Thursday, July 21, 2011

All right, Mr Hand!

"...and when we come to town, the people gather 'round
and marvel at our health..."
Cosmic Cowboy, Nitty Gritty Dirt Band, 1973.

No crowds gather 'round when I lumber in for my annual physical, but isn't it nice to have that examination?  It's a reassuring assessment of how things stand.  Sort of like a report card, but they don't mark you lower for bad behavior.

Well, they do, but anyhow...

The past few months, I've had a slight problem with my left little finger. (People who cut me off in traffic while driving cars bearing anti-Obama slogans know that the other fingers work quite well.) It turns out that the problem is something called "trigger finger," in which the tendon that makes the finger straighten out (or not) is ensheathed within a sheath that restricts its movements.  Sometimes, if I curl my hand up to grab a bag of groceries or money from a bank heist, I have to straighten out the pinky by using my other hand (all the while, steering the getaway car with my knees.)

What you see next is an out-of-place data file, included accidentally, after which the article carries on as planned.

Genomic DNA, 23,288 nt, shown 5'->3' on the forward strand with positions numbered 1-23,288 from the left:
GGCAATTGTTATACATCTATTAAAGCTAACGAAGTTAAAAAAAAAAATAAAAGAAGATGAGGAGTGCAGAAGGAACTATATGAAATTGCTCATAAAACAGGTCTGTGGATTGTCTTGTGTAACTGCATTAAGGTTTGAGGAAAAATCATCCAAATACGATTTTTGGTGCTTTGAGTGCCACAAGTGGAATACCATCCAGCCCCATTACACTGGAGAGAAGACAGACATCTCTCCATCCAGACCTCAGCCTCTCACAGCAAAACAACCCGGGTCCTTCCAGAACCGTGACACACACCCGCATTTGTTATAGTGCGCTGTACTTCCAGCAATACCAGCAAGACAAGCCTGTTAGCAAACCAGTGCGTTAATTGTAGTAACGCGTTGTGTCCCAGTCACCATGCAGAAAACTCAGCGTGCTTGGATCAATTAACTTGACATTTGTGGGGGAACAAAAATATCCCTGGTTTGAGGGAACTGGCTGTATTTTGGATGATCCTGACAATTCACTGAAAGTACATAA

The best way to fix it, according to the great Dr Albert DeLoskey, is to go to a hand specialist and get a cortisone injection.

The worst thing to do, he cautioned, is to squeeze a rubber ball, trying to "fix" it.

I have been squeezing a rubber ball at work and in the SUV since March.

"Hello, Hand Clinic?"

Listen, everyone grumbles about doctors and I don't know why.  Where we go, with but one exception, the docs are kind and thoroughly professional, they never keep you waiting, always work you in somehow in case of an emergency, and they know what they are doing.  Which is good, because I don't know how to fix my hand, but someone does...

I got to thinking about how I would have fared had I been born in 1751 instead of 1951.  For one thing, I would not have liked it; there was no cable tv, baseball, pizza or Facebook then.  Frontiersmen had to go out and shoot and trap and fish for their suppers, and even then, if they wanted, say, a side of cole slaw, they were SOL.  

Over the years, I have had a knee replaced, a broken piece of bone removed from my spine, cavities filled and crowns installed, and countless other medico-dento (made up word) problems solved.  I'm glad I'm here for all this.  In 1811, I would have been limping around in pain, living on soup and oatmeal, and watching tv with a doggone antenna on the roof of my prairie hut. 

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